The June 2013 Empire State Manufacturing Survey indicates that conditions for New York manufacturers improved modestly. The general business conditions index—the most comprehensive of the survey’s measures—rose nine points to 7.8. Nevertheless, most other indicators in the survey fell. The new orders index slipped six points to -6.7, the shipments index fell twelve points to -11.8, and the unfilled orders index fell eight points to -14.5. The prices paid index held steady at 21.0, while the prices received index rose seven points to 11.3. Labor market conditions worsened, with the index for number of employees dropping to zero and the average workweek index retreating ten points to -11.3. Continuing the trend seen in the past few months, indexes for the six-month outlook declined, suggesting that optimism about future conditions was weakening further.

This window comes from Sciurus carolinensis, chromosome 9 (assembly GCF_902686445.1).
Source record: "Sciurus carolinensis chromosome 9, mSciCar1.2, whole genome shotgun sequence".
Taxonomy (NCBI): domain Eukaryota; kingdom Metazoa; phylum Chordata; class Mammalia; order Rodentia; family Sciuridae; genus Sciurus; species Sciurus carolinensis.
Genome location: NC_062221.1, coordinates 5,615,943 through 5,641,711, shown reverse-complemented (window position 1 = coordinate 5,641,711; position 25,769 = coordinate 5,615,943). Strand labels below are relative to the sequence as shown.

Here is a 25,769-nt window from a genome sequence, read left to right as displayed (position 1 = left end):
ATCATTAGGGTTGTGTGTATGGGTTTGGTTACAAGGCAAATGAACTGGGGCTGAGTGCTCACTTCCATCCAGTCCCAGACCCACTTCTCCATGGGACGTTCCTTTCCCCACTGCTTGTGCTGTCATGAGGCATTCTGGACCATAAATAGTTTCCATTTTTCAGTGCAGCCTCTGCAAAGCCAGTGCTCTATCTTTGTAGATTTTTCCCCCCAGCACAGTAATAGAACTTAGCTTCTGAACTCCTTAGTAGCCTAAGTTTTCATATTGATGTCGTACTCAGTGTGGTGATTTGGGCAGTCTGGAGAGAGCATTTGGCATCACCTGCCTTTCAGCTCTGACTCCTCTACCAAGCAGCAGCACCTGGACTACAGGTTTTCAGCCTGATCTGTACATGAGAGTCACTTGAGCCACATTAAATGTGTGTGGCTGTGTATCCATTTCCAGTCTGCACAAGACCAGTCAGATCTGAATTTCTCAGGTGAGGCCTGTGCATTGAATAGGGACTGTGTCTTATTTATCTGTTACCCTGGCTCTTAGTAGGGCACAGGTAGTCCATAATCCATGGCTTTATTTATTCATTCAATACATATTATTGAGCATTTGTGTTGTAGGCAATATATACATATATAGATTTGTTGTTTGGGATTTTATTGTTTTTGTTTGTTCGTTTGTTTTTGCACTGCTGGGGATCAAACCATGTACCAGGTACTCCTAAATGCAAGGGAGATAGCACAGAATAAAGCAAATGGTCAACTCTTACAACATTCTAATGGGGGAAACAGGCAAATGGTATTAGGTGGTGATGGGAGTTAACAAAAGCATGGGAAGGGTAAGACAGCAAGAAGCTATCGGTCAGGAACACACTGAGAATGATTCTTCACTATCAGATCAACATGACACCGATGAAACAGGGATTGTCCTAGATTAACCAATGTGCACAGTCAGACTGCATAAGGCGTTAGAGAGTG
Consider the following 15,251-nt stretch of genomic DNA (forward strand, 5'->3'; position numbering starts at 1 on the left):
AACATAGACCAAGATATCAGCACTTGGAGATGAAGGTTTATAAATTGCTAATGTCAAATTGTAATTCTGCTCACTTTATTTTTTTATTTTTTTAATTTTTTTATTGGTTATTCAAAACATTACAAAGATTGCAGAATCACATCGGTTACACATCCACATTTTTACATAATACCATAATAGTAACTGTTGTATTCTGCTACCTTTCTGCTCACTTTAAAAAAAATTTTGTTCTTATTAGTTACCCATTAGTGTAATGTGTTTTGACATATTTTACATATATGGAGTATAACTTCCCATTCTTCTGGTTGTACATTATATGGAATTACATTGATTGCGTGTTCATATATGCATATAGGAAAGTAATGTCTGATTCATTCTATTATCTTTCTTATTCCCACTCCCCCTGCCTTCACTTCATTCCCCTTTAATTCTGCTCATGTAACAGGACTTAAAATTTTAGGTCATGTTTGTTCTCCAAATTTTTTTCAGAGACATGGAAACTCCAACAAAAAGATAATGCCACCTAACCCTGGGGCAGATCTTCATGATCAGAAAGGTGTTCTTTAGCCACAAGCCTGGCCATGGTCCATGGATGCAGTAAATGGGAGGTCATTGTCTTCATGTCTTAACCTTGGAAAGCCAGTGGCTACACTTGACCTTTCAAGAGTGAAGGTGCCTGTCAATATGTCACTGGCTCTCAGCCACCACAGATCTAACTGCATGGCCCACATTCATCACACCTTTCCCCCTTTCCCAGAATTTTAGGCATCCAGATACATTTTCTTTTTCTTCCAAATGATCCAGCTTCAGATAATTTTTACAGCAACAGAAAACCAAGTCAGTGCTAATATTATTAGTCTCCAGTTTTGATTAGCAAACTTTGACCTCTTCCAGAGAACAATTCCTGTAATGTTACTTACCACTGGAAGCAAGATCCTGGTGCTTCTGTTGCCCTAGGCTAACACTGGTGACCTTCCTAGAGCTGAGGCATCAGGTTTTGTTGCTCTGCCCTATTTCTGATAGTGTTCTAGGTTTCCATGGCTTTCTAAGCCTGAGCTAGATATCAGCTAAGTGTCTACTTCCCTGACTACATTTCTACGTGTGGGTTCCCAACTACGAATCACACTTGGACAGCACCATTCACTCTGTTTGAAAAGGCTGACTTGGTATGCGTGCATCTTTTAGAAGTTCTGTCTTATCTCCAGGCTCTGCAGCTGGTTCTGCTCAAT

In a series of supplementary survey questions, manufacturers were asked to look back and assess the short-term and medium-term effects of Superstorm Sandy on their business. As in last November’s survey (conducted immediately after the storm), the
vast majority of upstate firms said that they were essentially unaffected by the storm. However, firms in New York City, Long Island, and the Lower Hudson Valley reported that it took an average of more than two weeks after the storm for business to get back to normal, and more than a third of these firms said that the storm had adversely affected their overall business revenue during the seven months since Sandy.
New York FED 
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